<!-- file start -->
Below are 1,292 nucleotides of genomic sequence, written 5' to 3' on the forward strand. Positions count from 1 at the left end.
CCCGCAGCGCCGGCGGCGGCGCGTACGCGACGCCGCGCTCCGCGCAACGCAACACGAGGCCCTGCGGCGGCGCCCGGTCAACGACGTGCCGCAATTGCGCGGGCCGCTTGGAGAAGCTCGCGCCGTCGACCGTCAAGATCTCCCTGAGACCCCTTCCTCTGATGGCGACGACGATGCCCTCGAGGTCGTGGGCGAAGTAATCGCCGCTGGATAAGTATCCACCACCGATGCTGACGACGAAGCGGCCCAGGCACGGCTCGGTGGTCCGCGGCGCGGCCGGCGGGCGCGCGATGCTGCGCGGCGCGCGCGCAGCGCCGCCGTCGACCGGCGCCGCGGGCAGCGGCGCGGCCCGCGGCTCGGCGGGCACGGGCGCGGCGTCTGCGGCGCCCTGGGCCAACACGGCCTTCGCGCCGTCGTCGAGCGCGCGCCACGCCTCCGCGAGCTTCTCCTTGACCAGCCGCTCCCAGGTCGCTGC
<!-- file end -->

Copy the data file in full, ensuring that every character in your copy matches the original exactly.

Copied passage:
Below are 1,292 nucleotides of genomic sequence, written 5' to 3' on the forward strand. Positions count from 1 at the left end.
CCCGCAGCGCCGGCGGCGGCGCGTACGCGACGCCGCGCTCCGCGCAACGCAACACGAGGCCCTGCGGCGGCGCCCGGTCAACGACGTGCCGCAATTGCGCGGGCCGCTTGGAGAAGCTCGCGCCGTCGACCGTCAAGATCTCCCTGAGACCCCTTCCTCTGATGGCGACGACGATGCCCTCGAGGTCGTGGGCGAAGTAATCGCCGCTGGATAAGTATCCACCACCGATGCTGACGACGAAGCGGCCCAGGCACGGCTCGGTGGTCCGCGGCGCGGCCGGCGGGCGCGCGATGCTGCGCGGCGCGCGCGCAGCGCCGCCGTCGACCGGCGCCGCGGGCAGCGGCGCGGCCCGCGGCTCGGCGGGCACGGGCGCGGCGTCTGCGGCGCCCTGGGCCAACACGGCCTTCGCGCCGTCGTCGAGCGCGCGCCACGCCTCCGCGAGCTTCTCCTTGACCAGCCGCTCCCAGGTCGCTGC